Preventing Parvo for Your Puppy

May 22, 2019 at 1:21 PM by Nikki Wardle

Preventing Parvo in Puppies

Last month, a case of Parvo made local headlines when a litter of puppies being sold in the Cabela’s parking lot was found to be infected and then sold to unsuspecting patrons. This outbreak led to the company to a ban on selling puppies at the popular location; but more importantly, people wanted to know how and why this happened. 

What is Parvo

Parvo, also known as canine parvovirus (CPV2), is a highly contagious virus that causes an infectious gastrointestinal (GI) illness in puppies and young dogs that can be deadly. It initially was discovered in 1977 and is a global problem, not just here in the U.S.

Breeds That Are More Susceptible

Scientist’s do not know why some breeds are more susceptible to Parvo than others. Here is a list of the more popular breeds that are hit harder with Parvo: 

  • German Shepherds
  • Rottweilers
  • Doberman Pinschers
  • English Springer Spaniels
  • American Staffordshire Terriers 

How Does Parvo Spread

What makes this disease so dangerous is how easily it is spread from canine to canine. It can be spread two different ways: 

  1. Through direct contact with an infected dog or with infected dog feces. Since those furry family members of ours inspect and learn about their environment through sniffing and licking, it’s easy to see how they can get infected anywhere an infected dog has been. 
  1. Through indirect contact via environments infected dogs have been in and items they’ve had contact with. Parvo can survive on food bowls, leashes, kennels, skin, clothes, etc. for a long time as it is resistant to heat, cold, humidity, and dry environments.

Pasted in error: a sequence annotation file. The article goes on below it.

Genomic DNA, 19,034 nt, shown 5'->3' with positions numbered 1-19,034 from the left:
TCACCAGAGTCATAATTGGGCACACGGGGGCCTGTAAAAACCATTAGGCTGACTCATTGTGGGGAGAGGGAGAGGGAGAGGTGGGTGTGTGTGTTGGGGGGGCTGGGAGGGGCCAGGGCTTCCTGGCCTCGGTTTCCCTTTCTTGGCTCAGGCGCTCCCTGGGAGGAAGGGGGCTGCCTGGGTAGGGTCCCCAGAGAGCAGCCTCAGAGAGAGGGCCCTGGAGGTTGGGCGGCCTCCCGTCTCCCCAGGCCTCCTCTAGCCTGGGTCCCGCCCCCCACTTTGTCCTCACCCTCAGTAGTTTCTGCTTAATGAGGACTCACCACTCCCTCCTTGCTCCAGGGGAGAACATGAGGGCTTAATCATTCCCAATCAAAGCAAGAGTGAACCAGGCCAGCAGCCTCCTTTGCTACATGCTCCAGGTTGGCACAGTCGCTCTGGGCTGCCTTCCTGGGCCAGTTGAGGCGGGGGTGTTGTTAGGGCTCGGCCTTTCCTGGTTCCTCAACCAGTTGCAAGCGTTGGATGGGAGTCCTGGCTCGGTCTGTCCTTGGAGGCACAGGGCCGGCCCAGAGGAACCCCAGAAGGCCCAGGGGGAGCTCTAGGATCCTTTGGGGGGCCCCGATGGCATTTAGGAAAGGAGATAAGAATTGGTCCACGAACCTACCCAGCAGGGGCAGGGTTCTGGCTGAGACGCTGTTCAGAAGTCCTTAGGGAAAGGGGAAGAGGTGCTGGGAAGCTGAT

What makes this disease so dangerous is how easily it is spread from canine to canine. A dog that is infected with Parvo can start spreading the virus four-to-five days after being exposed, even before a dog starts exhibiting symptoms of the infection. The dog will continue to spread the virus while he is sick and for up to 10 days after recovery.

 It's important to remember that a dog getting Parvo has nothing to do with a particular environment, store, etc. Parvo is in all environments such as parks, lawns, parking lots- any place animals visit. That is why it is so important to get your canine vaccinated on time.

Preventing Parvo

The best news is that Parvo is a preventable disease with proper vaccination protocols, plain and simple.

If you are getting a puppy from a breeder or private party, it’s important to ask if the mother was properly vaccinated before her pregnancy, so the puppies are born with some maternal immunity. This immunity wears off around 6-8 weeks. Puppies should not go out in public until their second vaccine, which is at 12 weeks. Anything before that will put your precious fur ball in danger.

Ask for proof of all vaccinations your puppy has had. A puppy’s first Parvo vaccination will be during their first appointment, usually around 6 to 8 weeks. All reputable veterinarian offices will provide proof of vaccines upon request.

If you need to make an appointment for your pooch to update vaccinations, please feel free to request an appointment at either of our locations!

Topics: Pet Friendly Vacations

Nikki Wardle

Written by Nikki Wardle

Nikki has been writing for Intermountain Pet Hospital since 2014.